Cyprus’s parliament postponed an emergency session called to approve a levy on bank deposits on Sunday after signs lawmakers could block the surprise move agreed in Brussels to help fund a bailout and avert national bankruptcy.
In a radical departure from previous aid packages, euro zone finance ministers want Cyprus savers to forfeit up to 9.9 percent of their deposits in return for a €10-billion ($13-billion) bailout to the island, financially crippled by its exposure to neighbouring Greece.
The decision, announced on Saturday morning, stunned Cypriots and caused a run on cashpoints, most of which were depleted within hours. Electronic transfers were stopped.
The move to take a percentage of deposits, which could raise almost €6-billion, must be ratified by parliament, where no party has a majority. If it fails to do so, President Nicos Anastasiades has warned, Cyprus’s two largest banks will collapse.
One bank, the Cyprus Popular Bank, could have its emergency liquidity assistance (ELA) funding from the European Central Bank cut by March 21.
A default in Cyprus would threaten to unravel investor confidence in the euro zone that has been fostered by the European Central Bank’s promise last year to do whatever it takes to shore up the currency bloc.
A meeting of parliament scheduled for 1400 GMT on Sunday was postponed a day to give more time for consultations and broker a deal, political sources said. The levy was scheduled to come into force on Tuesday, after a bank holiday on Monday.
The levy plan broke a taboo in Europe to leave bank deposits untouched, but euro zone officials said it was the only way to salvage the financial sector, which is around eight times the size of the economy.
European officials said it would not set a precedent.
In Spain, one of four other states getting euro zone help and seen as a possible candidate for a sovereign rescue, officials were quick to say that Cyprus was a unique case. A Bank of Spain spokesman said there had been no sign of deposit flight.
The crisis is unprecedented in the history of the Mediterranean island, which suffered a war and ethnic split in 1974.
Anastasiades, elected only three weeks ago, said he had no choice but accept the euro zone’s aid terms.
“We would either choose the catastrophic scenario of disorderly bankruptcy or the scenario of a painful but controlled management of the crisis,” Anastasiades said in a statement.
With a gross domestic product of barely 0.2 per cent of the bloc’s overall output, Cyprus applied for financial aid last June, but negotiations were stalled by the complexity of the deal and reluctance of the island’s previous president to sign.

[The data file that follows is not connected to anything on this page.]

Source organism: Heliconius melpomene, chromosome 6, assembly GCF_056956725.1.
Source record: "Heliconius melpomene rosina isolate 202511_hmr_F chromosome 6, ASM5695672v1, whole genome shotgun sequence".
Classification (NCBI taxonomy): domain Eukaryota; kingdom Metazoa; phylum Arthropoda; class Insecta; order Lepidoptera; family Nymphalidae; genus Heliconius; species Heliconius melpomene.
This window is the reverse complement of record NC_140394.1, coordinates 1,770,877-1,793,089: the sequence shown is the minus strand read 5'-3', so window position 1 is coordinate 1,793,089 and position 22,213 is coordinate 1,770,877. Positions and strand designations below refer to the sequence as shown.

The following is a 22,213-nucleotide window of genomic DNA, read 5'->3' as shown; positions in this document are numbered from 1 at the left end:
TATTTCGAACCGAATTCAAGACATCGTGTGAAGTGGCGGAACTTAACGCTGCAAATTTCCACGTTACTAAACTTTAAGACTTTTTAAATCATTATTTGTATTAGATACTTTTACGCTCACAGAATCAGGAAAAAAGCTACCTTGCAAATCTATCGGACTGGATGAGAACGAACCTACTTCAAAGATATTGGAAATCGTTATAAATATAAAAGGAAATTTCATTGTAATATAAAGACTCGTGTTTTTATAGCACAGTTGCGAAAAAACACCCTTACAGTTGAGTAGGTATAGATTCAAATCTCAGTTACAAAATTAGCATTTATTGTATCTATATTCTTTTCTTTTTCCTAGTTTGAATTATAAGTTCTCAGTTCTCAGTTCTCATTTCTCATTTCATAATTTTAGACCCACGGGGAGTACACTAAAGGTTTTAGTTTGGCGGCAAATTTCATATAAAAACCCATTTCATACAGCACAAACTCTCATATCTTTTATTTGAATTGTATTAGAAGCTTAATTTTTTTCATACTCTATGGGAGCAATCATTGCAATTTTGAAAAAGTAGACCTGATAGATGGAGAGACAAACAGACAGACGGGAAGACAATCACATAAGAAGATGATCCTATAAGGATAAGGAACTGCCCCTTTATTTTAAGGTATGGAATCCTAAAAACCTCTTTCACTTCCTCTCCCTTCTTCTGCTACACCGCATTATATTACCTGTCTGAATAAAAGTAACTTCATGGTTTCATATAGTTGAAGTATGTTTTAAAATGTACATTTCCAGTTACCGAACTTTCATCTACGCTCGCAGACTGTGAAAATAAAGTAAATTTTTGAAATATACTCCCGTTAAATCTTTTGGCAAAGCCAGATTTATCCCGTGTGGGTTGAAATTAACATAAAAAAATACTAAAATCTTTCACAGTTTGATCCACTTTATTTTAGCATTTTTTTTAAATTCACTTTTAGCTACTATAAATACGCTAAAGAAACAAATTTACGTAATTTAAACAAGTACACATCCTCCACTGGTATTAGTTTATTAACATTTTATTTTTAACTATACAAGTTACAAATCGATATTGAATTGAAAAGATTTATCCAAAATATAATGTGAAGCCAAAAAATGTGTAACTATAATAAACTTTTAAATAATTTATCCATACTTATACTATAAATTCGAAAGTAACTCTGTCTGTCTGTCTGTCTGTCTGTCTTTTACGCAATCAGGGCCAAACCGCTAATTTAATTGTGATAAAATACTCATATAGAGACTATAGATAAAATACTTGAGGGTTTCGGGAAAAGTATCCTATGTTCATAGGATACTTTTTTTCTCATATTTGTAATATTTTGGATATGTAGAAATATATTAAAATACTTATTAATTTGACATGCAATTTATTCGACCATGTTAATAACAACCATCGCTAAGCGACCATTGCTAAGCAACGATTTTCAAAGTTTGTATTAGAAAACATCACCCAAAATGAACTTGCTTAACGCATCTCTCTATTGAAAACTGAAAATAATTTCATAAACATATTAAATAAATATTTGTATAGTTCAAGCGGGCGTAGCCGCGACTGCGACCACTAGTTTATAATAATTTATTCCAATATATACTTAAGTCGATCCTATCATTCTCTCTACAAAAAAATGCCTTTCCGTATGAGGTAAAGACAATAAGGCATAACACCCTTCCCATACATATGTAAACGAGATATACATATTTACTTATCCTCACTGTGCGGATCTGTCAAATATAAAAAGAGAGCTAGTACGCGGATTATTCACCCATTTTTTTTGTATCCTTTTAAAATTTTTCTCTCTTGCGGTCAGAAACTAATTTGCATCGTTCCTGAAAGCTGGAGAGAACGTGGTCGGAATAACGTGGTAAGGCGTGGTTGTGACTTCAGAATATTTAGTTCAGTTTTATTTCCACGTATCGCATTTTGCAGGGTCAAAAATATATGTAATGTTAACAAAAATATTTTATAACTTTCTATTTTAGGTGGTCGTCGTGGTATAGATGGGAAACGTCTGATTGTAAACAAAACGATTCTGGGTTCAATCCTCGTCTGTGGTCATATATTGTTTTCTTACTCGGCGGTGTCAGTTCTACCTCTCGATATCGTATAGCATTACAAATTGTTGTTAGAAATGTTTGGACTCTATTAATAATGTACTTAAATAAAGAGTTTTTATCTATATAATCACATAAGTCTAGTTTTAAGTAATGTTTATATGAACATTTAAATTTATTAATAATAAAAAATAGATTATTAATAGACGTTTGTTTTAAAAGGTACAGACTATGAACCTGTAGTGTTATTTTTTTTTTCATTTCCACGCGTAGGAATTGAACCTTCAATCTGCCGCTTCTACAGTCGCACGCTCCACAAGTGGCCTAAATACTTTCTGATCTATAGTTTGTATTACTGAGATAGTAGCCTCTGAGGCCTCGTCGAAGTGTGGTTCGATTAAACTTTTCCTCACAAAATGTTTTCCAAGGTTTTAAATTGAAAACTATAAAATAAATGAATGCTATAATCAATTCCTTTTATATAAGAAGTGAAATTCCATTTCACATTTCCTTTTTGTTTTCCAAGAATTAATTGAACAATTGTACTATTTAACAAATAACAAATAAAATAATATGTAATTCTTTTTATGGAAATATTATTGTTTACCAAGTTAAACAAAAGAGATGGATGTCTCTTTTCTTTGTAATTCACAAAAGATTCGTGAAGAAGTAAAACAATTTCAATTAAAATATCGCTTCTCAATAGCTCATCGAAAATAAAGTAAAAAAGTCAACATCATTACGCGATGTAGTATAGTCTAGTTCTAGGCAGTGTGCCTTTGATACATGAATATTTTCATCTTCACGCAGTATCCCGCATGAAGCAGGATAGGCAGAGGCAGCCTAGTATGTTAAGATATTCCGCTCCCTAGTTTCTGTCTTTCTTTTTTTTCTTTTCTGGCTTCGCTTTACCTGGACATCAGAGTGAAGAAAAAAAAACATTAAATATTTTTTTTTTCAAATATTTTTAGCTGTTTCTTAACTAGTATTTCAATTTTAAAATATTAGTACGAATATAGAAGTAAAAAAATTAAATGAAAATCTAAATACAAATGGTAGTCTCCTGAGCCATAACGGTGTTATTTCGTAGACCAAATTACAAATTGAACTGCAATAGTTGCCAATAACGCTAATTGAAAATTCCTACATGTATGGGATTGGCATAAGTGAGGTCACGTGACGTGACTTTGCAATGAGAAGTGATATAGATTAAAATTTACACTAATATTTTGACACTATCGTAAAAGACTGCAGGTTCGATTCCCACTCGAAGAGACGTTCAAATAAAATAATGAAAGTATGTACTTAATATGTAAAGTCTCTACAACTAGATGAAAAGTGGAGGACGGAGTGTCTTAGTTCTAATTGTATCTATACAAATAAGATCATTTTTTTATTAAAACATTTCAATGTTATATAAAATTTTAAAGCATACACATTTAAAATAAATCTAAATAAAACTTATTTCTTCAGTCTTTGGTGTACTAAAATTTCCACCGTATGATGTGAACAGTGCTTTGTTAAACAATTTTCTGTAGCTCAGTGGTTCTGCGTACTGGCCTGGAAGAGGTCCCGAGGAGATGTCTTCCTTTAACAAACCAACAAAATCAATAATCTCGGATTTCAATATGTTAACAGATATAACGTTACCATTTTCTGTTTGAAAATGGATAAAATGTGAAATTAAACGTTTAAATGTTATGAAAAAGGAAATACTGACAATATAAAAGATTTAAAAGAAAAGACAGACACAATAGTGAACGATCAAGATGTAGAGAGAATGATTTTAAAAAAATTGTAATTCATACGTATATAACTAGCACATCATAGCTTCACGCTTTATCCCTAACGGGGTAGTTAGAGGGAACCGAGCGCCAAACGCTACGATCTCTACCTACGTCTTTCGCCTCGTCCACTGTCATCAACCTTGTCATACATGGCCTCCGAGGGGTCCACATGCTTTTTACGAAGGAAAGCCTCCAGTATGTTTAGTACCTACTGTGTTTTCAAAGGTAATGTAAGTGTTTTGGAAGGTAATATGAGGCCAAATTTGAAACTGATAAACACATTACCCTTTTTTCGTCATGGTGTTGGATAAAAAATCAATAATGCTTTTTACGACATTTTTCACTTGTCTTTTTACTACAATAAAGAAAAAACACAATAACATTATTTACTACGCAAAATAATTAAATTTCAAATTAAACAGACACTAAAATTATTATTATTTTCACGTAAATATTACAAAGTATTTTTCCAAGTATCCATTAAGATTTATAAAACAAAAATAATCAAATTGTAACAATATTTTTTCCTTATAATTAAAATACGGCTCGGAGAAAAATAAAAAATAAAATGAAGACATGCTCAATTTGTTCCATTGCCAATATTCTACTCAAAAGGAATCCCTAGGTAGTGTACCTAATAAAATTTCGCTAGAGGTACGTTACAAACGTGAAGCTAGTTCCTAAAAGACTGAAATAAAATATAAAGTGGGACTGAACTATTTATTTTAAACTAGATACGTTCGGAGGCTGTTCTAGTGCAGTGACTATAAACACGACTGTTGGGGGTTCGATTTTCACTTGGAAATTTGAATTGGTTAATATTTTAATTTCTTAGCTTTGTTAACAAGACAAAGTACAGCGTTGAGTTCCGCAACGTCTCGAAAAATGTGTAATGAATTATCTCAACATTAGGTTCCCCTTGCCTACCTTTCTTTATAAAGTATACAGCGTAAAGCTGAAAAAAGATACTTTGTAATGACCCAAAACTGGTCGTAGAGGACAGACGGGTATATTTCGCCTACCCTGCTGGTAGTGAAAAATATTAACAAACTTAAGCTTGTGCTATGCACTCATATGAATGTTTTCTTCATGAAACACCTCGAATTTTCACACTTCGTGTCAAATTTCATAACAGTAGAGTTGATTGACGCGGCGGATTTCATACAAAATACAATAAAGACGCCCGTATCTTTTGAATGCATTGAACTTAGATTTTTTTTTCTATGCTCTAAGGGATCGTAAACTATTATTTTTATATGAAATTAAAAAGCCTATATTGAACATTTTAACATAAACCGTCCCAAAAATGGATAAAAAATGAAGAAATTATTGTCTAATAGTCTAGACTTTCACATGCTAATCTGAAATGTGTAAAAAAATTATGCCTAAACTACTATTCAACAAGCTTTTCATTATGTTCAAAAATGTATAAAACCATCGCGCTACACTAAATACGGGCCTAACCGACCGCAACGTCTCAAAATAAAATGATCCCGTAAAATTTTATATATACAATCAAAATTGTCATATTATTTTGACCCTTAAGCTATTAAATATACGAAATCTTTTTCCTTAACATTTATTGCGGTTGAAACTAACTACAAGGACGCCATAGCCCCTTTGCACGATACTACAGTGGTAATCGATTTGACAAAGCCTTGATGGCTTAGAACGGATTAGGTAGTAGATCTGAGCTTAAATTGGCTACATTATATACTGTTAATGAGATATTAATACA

International Monetary Fund Managing Director Christine Lagarde, who attended the meeting, said she backed the deal and would ask the IMF board in Washington to contribute to the bailout.
The proposed levies on deposits are 9.9 per cent for those exceeding 100,000 euros and 6.7 percent on anything below that.
Those affected will include rich Russians with deposits in Cyprus and Europeans who have retired to the island as well as Cypriots themselves.
“I’m furious,” said Chris Drake, a former Middle East correspondent for the BBC who lives in Cyprus. “There were plenty of opportunities to take our money out, we didn’t because we were promised it was a red line which would not be crossed.”
“I’ve lost several thousand,” he told Reuters.
British finance minister George Osborne told the BBC on Sunday Britain will compensate its about 3,500 military personnel based in Cyprus.
Anastasiades’s right-wing Democratic Rally party, with 20 seats in the 56-member parliament, needs the support of other factions for the vote to pass. It was unclear whether even his coalition partners, the Democratic Party, would fully support the levy.
Cyprus’s Communist party AKEL, accused of stalling on a bailout during its tenure in power until the end of February, was likely to vote against the measure. The socialist Edek party called EU demands “absurd”.
“This is unacceptably unfair and we are against it,” said Adonis Yiangou of the Greens Party, the smallest in parliament but a potential swing vote.
Having contributed to bailouts for Ireland, Portugal and Greece – in Greece’s case, twice, the second time contributing to a debt restructuring which blew the €4.5-billion hole in the banking system that forced it to go for aid – Europe’s treatment has been seen as nothing short of bizarre by many Cypriots.
Cyprus received a “stab in the back” by its EU partners, the daily Phileleftheros said.
But it and another newspapers highlighted the danger of plunging the banking system into further turmoil if lawmakers sat on the fence.
“Even if the final agreement is wrong, if this is not approved by parliament the damage will be even greater,” Politis economics editor Demetris Georgiades said in an editorial.